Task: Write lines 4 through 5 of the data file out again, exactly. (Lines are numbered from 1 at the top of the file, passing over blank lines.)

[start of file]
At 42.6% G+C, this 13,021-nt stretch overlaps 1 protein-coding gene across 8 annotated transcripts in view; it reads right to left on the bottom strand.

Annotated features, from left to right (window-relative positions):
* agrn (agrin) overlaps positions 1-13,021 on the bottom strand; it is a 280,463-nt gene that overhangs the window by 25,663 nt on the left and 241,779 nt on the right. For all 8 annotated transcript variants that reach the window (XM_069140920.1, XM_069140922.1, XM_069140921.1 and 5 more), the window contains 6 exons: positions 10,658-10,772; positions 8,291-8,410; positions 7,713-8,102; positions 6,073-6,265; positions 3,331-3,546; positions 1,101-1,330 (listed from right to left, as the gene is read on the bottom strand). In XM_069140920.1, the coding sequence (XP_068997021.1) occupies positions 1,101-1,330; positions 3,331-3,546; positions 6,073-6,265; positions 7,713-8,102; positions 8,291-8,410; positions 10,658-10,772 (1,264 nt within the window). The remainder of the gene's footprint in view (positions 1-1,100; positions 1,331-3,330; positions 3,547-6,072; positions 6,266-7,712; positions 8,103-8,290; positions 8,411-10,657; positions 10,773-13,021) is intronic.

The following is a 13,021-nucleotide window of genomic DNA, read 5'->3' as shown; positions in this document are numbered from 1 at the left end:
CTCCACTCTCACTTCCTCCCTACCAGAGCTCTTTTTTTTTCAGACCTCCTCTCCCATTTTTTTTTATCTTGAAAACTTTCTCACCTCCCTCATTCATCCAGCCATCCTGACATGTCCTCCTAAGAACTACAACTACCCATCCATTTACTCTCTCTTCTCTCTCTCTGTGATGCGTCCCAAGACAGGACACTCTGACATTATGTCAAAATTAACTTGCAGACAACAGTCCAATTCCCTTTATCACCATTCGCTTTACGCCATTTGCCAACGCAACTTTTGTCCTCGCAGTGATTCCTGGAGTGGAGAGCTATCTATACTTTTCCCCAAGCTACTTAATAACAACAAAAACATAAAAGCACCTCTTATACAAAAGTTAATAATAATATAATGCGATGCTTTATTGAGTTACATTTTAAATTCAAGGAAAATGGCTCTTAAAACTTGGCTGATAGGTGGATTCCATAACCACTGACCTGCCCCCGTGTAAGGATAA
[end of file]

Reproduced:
The following is a 13,021-nucleotide window of genomic DNA, read 5'->3' as shown; positions in this document are numbered from 1 at the left end:
CTCCACTCTCACTTCCTCCCTACCAGAGCTCTTTTTTTTTCAGACCTCCTCTCCCATTTTTTTTTATCTTGAAAACTTTCTCACCTCCCTCATTCATCCAGCCATCCTGACATGTCCTCCTAAGAACTACAACTACCCATCCATTTACTCTCTCTTCTCTCTCTCTGTGATGCGTCCCAAGACAGGACACTCTGACATTATGTCAAAATTAACTTGCAGACAACAGTCCAATTCCCTTTATCACCATTCGCTTTACGCCATTTGCCAACGCAACTTTTGTCCTCGCAGTGATTCCTGGAGTGGAGAGCTATCTATACTTTTCCCCAAGCTACTTAATAACAACAAAAACATAAAAGCACCTCTTATACAAAAGTTAATAATAATATAATGCGATGCTTTATTGAGTTACATTTTAAATTCAAGGAAAATGGCTCTTAAAACTTGGCTGATAGGTGGATTCCATAACCACTGACCTGCCCCCGTGTAAGGATAA